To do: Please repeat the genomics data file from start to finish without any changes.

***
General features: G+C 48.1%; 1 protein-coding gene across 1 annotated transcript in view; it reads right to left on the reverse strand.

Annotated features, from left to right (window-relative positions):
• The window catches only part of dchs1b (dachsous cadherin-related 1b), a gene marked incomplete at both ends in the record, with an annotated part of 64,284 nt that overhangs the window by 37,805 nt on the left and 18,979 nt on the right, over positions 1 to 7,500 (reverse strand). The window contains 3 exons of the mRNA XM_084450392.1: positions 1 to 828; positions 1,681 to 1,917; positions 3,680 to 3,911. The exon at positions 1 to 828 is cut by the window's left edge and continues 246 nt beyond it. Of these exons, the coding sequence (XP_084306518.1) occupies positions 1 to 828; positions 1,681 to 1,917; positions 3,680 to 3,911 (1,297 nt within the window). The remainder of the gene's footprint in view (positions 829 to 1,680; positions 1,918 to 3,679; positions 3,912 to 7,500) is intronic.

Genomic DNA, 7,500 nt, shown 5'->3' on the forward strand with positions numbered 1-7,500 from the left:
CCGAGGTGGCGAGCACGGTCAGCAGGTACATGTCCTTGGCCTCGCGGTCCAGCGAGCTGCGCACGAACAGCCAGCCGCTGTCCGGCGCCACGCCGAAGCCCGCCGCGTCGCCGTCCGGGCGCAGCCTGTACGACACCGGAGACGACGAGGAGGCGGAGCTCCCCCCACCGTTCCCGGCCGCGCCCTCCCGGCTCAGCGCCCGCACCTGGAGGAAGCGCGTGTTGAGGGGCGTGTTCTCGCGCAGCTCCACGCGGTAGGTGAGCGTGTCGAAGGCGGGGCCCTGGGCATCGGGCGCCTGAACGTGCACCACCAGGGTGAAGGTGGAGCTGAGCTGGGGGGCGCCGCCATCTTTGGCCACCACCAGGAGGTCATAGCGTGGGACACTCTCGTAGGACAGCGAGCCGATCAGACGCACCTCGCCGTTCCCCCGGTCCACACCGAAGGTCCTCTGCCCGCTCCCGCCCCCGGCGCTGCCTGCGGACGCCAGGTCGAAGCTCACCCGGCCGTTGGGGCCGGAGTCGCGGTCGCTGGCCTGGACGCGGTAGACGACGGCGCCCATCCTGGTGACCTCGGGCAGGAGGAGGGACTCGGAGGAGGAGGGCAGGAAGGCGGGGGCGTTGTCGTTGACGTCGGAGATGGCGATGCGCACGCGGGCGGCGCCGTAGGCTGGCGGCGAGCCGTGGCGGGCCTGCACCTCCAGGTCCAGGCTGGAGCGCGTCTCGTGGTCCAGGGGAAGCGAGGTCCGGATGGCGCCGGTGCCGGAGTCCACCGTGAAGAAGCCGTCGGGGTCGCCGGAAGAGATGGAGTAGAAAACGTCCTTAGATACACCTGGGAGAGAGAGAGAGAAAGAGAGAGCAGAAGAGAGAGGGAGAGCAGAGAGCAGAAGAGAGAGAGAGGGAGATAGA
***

General features: G+C 48.1%; 1 protein-coding gene across 1 annotated transcript in view; it reads right to left on the reverse strand.

Annotated features, from left to right (window-relative positions):
• The window catches only part of dchs1b (dachsous cadherin-related 1b), a gene marked incomplete at both ends in the record, with an annotated part of 64,284 nt that overhangs the window by 37,805 nt on the left and 18,979 nt on the right, over positions 1 to 7,500 (reverse strand). The window contains 3 exons of the mRNA XM_084450392.1: positions 1 to 828; positions 1,681 to 1,917; positions 3,680 to 3,911. The exon at positions 1 to 828 is cut by the window's left edge and continues 246 nt beyond it. Of these exons, the coding sequence (XP_084306518.1) occupies positions 1 to 828; positions 1,681 to 1,917; positions 3,680 to 3,911 (1,297 nt within the window). The remainder of the gene's footprint in view (positions 829 to 1,680; positions 1,918 to 3,679; positions 3,912 to 7,500) is intronic.

Genomic DNA, 7,500 nt, shown 5'->3' on the forward strand with positions numbered 1-7,500 from the left:
CCGAGGTGGCGAGCACGGTCAGCAGGTACATGTCCTTGGCCTCGCGGTCCAGCGAGCTGCGCACGAACAGCCAGCCGCTGTCCGGCGCCACGCCGAAGCCCGCCGCGTCGCCGTCCGGGCGCAGCCTGTACGACACCGGAGACGACGAGGAGGCGGAGCTCCCCCCACCGTTCCCGGCCGCGCCCTCCCGGCTCAGCGCCCGCACCTGGAGGAAGCGCGTGTTGAGGGGCGTGTTCTCGCGCAGCTCCACGCGGTAGGTGAGCGTGTCGAAGGCGGGGCCCTGGGCATCGGGCGCCTGAACGTGCACCACCAGGGTGAAGGTGGAGCTGAGCTGGGGGGCGCCGCCATCTTTGGCCACCACCAGGAGGTCATAGCGTGGGACACTCTCGTAGGACAGCGAGCCGATCAGACGCACCTCGCCGTTCCCCCGGTCCACACCGAAGGTCCTCTGCCCGCTCCCGCCCCCGGCGCTGCCTGCGGACGCCAGGTCGAAGCTCACCCGGCCGTTGGGGCCGGAGTCGCGGTCGCTGGCCTGGACGCGGTAGACGACGGCGCCCATCCTGGTGACCTCGGGCAGGAGGAGGGACTCGGAGGAGGAGGGCAGGAAGGCGGGGGCGTTGTCGTTGACGTCGGAGATGGCGATGCGCACGCGGGCGGCGCCGTAGGCTGGCGGCGAGCCGTGGCGGGCCTGCACCTCCAGGTCCAGGCTGGAGCGCGTCTCGTGGTCCAGGGGAAGCGAGGTCCGGATGGCGCCGGTGCCGGAGTCCACCGTGAAGAAGCCGTCGGGGTCGCCGGAAGAGATGGAGTAGAAAACGTCCTTAGATACACCTGGGAGAGAGAGAGAGAAAGAGAGAGCAGAAGAGAGAGGGAGAGCAGAGAGCAGAAGAGAGAGAGAGGGAGATAGA